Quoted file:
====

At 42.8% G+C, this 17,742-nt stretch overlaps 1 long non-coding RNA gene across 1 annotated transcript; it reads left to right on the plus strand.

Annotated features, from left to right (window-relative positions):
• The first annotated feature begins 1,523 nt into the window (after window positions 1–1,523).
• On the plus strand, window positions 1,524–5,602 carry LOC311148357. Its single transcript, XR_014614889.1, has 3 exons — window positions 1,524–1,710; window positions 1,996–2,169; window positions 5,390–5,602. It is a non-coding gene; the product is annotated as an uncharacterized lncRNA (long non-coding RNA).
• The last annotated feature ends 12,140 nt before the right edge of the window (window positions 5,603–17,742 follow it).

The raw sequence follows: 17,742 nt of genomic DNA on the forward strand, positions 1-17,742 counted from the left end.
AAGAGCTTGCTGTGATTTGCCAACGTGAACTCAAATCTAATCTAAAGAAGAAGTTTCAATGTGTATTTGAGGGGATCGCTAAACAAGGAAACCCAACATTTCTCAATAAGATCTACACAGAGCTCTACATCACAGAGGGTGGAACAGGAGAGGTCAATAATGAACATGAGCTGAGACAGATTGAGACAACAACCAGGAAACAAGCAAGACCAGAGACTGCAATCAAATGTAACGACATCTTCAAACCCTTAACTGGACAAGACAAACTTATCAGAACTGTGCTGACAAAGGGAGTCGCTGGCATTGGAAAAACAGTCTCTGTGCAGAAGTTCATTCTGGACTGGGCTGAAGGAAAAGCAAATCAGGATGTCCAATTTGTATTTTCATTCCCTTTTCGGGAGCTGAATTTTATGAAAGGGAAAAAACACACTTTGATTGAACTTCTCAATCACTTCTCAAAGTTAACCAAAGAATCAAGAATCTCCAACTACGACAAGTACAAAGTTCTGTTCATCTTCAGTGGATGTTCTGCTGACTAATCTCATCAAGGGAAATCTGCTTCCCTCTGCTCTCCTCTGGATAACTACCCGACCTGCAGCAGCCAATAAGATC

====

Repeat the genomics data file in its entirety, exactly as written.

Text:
At 42.8% G+C, this 17,742-nt stretch overlaps 1 long non-coding RNA gene across 1 annotated transcript; it reads left to right on the plus strand.

Annotated features, from left to right (window-relative positions):
• The first annotated feature begins 1,523 nt into the window (after window positions 1–1,523).
• On the plus strand, window positions 1,524–5,602 carry LOC311148357. Its single transcript, XR_014614889.1, has 3 exons — window positions 1,524–1,710; window positions 1,996–2,169; window positions 5,390–5,602. It is a non-coding gene; the product is annotated as an uncharacterized lncRNA (long non-coding RNA).
• The last annotated feature ends 12,140 nt before the right edge of the window (window positions 5,603–17,742 follow it).

The raw sequence follows: 17,742 nt of genomic DNA on the forward strand, positions 1-17,742 counted from the left end.
AAGAGCTTGCTGTGATTTGCCAACGTGAACTCAAATCTAATCTAAAGAAGAAGTTTCAATGTGTATTTGAGGGGATCGCTAAACAAGGAAACCCAACATTTCTCAATAAGATCTACACAGAGCTCTACATCACAGAGGGTGGAACAGGAGAGGTCAATAATGAACATGAGCTGAGACAGATTGAGACAACAACCAGGAAACAAGCAAGACCAGAGACTGCAATCAAATGTAACGACATCTTCAAACCCTTAACTGGACAAGACAAACTTATCAGAACTGTGCTGACAAAGGGAGTCGCTGGCATTGGAAAAACAGTCTCTGTGCAGAAGTTCATTCTGGACTGGGCTGAAGGAAAAGCAAATCAGGATGTCCAATTTGTATTTTCATTCCCTTTTCGGGAGCTGAATTTTATGAAAGGGAAAAAACACACTTTGATTGAACTTCTCAATCACTTCTCAAAGTTAACCAAAGAATCAAGAATCTCCAACTACGACAAGTACAAAGTTCTGTTCATCTTCAGTGGATGTTCTGCTGACTAATCTCATCAAGGGAAATCTGCTTCCCTCTGCTCTCCTCTGGATAACTACCCGACCTGCAGCAGCCAATAAGATC